A page from the "Causes of Color" exhibit...

Light made through chemical reactions in living things



When chemoluminescence takes place in a living organism, the process is termed bioluminescence. Increasingly, scientists are taking our knowledge of bioluminescence, particularly in marine creatures, and finding new applications in chemistry, genetics, ecology and medicine.

Where do we see it?

Bioluminescence produces a range of effects in a jellyfish, bamboo coral and mushrooms.

A squid is highlighted in bright bioluminescent spots. Huge numbers of dinoflagellates associated with red tide phenomena produce fluorescence when breaking waves trigger a bioluminescent reaction.

The railroad worm’s unusual flashes emit two different colors at once.

There are a number of lower species of animal, algae, fungi, and bacteria with bioluminescent properties. Fungi and bacteria tend to emit a continuous glow when the process is triggered. In contrast, algae and animal species emit a light that flashes.

Insects, scorpions, and marine creatures (such as jellyfish, squid, and deep-sea fish) use bioluminescence. In fact, it is estimated that up to 90% of deep-sea creatures produce some form of bioluminescence. Because the red end of the visible light spectrum is absorbed before reaching the deep sea, most of the light emitted is blue and green. However, there are species that emit red and infrared light, and one genus has been found to emit yellow bioluminescence.

The organs responsible for emitting bioluminescence in these creatures are known as photophores.


The best-known bioluminescent creature is the firefly. In the firefly, the chemicals luciferase and luciferin combine with adenosine triphosphate (ATP) to form the luciferase-luciferin-ATP complex. ATP is found in cells to provide energy for essential cellular processes. The complex quickly goes from its excited state to a lower energy state, emitting the difference in energy as visible light with a greenish glow.

All firefly larvae are bioluminescent, while some adult species do not have the ability to glow. Firefly larvae are sometimes referred to as glow-worms, but true glow-worms are similar to beetles, and are also bioluminescent.

Why does bioluminescence occur in nature?

Bioluminescence has five functions that have been identified to date: camouflage, attraction, repulsion, communication (between bacteria), and illumination.

When using its bioluminescence and seen from below, the cookiecutter shark disappears into the background, leaving a dark spot as bait for would-be predators, which become prey when they venture too close.

A variety of explanations have been put forward as to the purpose of bioluminescence. Some fireflies emit light in a particular flash pattern that uniquely identifies its species. Females respond to males of their own species with a corresponding flash pattern.

The glowing of firefly larvae may be a deterrent to predators, signaling the presence of unpleasant-tasting chemicals. Some species of squid and crustaceans use clouds of bioluminescent slurries to confuse predators, just as other species of squid use ink.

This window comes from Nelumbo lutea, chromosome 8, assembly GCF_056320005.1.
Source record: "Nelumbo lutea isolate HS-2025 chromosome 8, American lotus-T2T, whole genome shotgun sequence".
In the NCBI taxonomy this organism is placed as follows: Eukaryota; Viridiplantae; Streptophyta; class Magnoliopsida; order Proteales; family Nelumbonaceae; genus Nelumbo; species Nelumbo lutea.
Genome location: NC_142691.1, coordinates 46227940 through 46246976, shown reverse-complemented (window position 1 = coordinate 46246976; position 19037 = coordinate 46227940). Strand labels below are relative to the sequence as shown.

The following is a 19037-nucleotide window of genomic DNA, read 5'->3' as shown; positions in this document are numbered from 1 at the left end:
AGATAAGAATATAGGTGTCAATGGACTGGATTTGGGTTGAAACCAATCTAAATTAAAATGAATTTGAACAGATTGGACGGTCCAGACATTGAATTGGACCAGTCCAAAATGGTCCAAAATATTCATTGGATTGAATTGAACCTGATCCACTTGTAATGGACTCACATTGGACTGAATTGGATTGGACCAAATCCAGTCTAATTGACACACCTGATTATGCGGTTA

The role of the flashing light of adult fireflies is more complex, with some species relying purely on pheromones to attract a mate, while others developing unique patterns and rates of flashing. The flash rate may change to indicate to a flying male that a female on the ground is interested in his advances. The length of time between the male flash and the female response is also used to identify females of the same species.

The females of the Photuris species have developed an “aggressive mimicry,” copying the flash pattern of different species to trap and devour the male as prey.

Glow-worm females may also glow while curled around their eggs.

In deep-sea fish, bioluminescence provides illumination for particular species that emit red bioluminescence, enabling them to see red pigmentation in their prey.

Bioluminescence may also be used to attract prey. The anglerfish dangles a glowing appendage in front of its large and toothy jaws as bait for smaller fish.

Engineering bioluminescence

Genetically modified organisms utilizing bioluminescence include transgenic mice, fish, and microbes such as bacteria and fungi. Genetic modification is surrounded by controversy, as our ability to create new genes, and new organisms, has outstripped our knowledge of their long-term effect on broader ecosystems. It is also a fascinating and exciting field, as fluorescent genes open up new perspectives on the inner workings of cells themselves.

Fluorescent genes, such as the gene GFP found in jellyfish, or luciferase from fireflies, can be directed to target a specific mammalian gene, revealing the exact locations of the particular protein associated with that gene within a cell. This is an invaluable tool in medical research, pharmaceutical development and drug screening, gene therapy, and improving our understanding of biological processes.

These GloFish are zebra fish genetically modified to fluoresce. Fluorescent jellyfish genes are added to fish eggs, and passed on genetically when this generation reproduces. Because they fluoresce in the presence of particular chemicals, they signal the presence of those pollutants in the water. They also make attractive pets, subject to local genetic modification regulations.

There are many possible applications for engineering bioluminescence in a variety of forms. Glowing fish could make for exotic pets, while trees that include bioluminescent genes could be used to illuminate roads and highways, or to provide Christmas trees that are truly green and don’t require electricity.

Bioluminescence could also be used as a warning or flag, to show when action is required. Crops could glow to indicate they need water, bad bacteria in meat could be located, glowing tags could identify escaped criminal offenders, and contaminated water could be flagged and monitored.